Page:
The chapel created in 1291 by Cistercian monks assumed its present shape in 1440 when it was rebuilt as a St. Mary's brick church. The half-timber framed nave (oak beams with brick fillings) was constructed in the 16th and 17th centuries with the choir annex added in the 18th century. Later restoration works served to expose paintings from around 1470 on the walls and the triumphal arch. The oldest decorative features are the Gothic triumphal crucifix (around 1500) and the Gothic carved altar created in 1520 at Antwerp. This altar is considered one of the truly outstanding sacred works of art anywhere in Northern Germany and bears close stylistic resemblances to the Bordesholm Altar at Schleswig by Hans Brüggemann and Jan Bormann’s altar for the Güstrow parish church made in Brussels at roughly the same period. The altar was originally acquired by wealthy merchants from Stralsund for a local Church and found its way to its present location only in 1708. The pulpit was originally made for another church, too, probably again in Stralsund, and the and brass chandelier also comes from there.References:
The eight towns in south-eastern Sicily, including Ragusa, were all rebuilt after 1693 on or beside towns existing at the time of the earthquake which took place in that year. They represent a considerable collective undertaking, successfully carried out at a high level of architectural and artistic achievement. Keeping within the late Baroque style of the day, they also depict distinctive innovations in town planning and urban building. Together with seven other cities in the Val di Noto, it is part of a UNESCO World Heritage Site.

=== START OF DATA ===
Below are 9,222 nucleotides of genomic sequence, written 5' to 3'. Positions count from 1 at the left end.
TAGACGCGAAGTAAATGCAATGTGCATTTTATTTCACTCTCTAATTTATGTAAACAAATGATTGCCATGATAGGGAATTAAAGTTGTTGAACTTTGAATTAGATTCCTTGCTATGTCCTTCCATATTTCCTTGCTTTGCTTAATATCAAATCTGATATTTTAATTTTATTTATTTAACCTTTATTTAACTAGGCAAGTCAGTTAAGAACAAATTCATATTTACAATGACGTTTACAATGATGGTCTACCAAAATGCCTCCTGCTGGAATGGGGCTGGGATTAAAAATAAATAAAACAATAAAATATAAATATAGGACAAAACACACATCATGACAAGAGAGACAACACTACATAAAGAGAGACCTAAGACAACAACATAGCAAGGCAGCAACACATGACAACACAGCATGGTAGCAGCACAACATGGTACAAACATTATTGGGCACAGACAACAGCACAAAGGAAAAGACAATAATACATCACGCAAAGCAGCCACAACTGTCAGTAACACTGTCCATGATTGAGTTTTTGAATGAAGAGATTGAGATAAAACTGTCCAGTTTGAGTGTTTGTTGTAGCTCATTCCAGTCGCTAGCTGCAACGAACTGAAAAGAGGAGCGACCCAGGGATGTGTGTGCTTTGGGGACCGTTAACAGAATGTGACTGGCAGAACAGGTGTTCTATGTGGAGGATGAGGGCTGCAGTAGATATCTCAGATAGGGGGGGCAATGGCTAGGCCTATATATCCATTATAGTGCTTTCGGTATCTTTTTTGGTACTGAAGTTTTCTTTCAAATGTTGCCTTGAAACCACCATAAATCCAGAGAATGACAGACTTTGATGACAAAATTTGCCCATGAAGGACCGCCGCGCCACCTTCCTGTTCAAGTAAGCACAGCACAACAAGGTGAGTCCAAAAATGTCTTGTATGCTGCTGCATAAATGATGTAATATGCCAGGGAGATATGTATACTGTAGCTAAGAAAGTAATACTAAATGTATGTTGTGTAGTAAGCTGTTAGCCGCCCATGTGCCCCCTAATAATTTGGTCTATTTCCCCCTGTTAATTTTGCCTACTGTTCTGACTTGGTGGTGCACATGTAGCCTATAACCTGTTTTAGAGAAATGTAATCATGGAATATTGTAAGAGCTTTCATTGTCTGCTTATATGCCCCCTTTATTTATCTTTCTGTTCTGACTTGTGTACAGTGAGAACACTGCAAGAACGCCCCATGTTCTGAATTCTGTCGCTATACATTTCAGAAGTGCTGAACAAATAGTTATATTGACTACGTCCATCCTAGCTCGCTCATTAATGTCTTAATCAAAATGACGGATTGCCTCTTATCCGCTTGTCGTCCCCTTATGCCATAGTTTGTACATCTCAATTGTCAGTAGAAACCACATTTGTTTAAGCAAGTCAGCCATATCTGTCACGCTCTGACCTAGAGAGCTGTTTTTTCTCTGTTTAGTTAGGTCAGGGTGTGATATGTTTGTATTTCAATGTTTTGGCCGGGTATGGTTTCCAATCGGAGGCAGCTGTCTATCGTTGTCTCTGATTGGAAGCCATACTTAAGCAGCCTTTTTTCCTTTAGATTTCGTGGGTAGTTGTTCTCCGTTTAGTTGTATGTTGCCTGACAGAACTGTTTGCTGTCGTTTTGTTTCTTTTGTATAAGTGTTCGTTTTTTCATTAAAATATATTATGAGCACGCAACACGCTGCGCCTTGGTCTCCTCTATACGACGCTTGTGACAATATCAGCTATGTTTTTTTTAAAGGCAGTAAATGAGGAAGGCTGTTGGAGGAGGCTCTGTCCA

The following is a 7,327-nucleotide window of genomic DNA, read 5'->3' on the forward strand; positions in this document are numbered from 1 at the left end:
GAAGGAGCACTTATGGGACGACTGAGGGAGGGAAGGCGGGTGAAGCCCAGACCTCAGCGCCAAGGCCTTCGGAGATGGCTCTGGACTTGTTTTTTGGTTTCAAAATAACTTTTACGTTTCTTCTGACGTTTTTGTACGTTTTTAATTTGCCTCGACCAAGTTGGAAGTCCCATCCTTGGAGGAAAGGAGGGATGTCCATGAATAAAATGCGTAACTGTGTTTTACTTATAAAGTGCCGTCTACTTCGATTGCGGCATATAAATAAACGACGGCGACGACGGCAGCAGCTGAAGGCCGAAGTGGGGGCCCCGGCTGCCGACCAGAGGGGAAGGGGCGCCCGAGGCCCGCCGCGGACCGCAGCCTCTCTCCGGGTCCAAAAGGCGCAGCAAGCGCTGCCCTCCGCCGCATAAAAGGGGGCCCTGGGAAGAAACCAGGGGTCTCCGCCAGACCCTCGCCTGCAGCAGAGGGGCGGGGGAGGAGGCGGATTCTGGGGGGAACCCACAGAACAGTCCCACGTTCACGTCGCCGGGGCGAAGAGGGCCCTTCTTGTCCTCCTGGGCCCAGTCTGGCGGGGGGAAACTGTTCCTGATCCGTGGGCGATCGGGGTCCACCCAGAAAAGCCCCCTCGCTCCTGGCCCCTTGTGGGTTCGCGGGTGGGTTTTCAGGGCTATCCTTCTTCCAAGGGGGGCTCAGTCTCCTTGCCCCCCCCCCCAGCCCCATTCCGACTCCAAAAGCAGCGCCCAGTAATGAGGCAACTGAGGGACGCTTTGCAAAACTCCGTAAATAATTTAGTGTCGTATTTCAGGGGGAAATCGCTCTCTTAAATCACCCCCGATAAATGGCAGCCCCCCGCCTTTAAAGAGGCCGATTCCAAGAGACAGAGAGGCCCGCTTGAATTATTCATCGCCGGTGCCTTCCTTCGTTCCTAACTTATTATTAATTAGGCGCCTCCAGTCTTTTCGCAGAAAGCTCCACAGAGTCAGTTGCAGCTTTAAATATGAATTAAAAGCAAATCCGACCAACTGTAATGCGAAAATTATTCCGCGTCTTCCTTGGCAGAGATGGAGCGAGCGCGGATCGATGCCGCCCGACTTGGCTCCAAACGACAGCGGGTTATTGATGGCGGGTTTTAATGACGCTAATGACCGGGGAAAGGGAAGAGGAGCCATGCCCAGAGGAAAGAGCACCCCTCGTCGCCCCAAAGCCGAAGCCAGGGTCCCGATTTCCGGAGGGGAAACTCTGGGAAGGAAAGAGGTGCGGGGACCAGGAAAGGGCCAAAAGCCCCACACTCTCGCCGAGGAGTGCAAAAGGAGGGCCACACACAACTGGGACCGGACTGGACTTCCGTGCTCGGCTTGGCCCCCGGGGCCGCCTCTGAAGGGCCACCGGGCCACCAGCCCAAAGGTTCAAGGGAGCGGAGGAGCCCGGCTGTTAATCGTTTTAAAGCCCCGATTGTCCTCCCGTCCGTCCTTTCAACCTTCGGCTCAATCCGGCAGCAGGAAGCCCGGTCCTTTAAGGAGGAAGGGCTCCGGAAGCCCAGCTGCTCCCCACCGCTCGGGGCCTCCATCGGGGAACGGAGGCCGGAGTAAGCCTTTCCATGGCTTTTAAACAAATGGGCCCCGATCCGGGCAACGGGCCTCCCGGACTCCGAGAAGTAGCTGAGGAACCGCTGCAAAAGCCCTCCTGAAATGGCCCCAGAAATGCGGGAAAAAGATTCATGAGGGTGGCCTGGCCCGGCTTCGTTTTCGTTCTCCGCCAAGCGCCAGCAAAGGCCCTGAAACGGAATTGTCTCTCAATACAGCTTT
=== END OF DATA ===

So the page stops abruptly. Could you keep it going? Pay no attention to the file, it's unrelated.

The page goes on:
In 1693 Ragusa was devastated by a huge earthquake, which killed some 5,000 inhabitants. Following this catastrophe the city was largely rebuilt, and many Baroque buildings from this time remain in the city. Most of the population moved to a new settlement in the former district of Patro, calling this new municipality 'Ragusa Superiore' (Upper Ragusa) and the ancient city 'Ragusa Inferiore' (Lower Ragusa). The two cities remained separated until 1926, when they were fused together to become a provincial capital in 1927.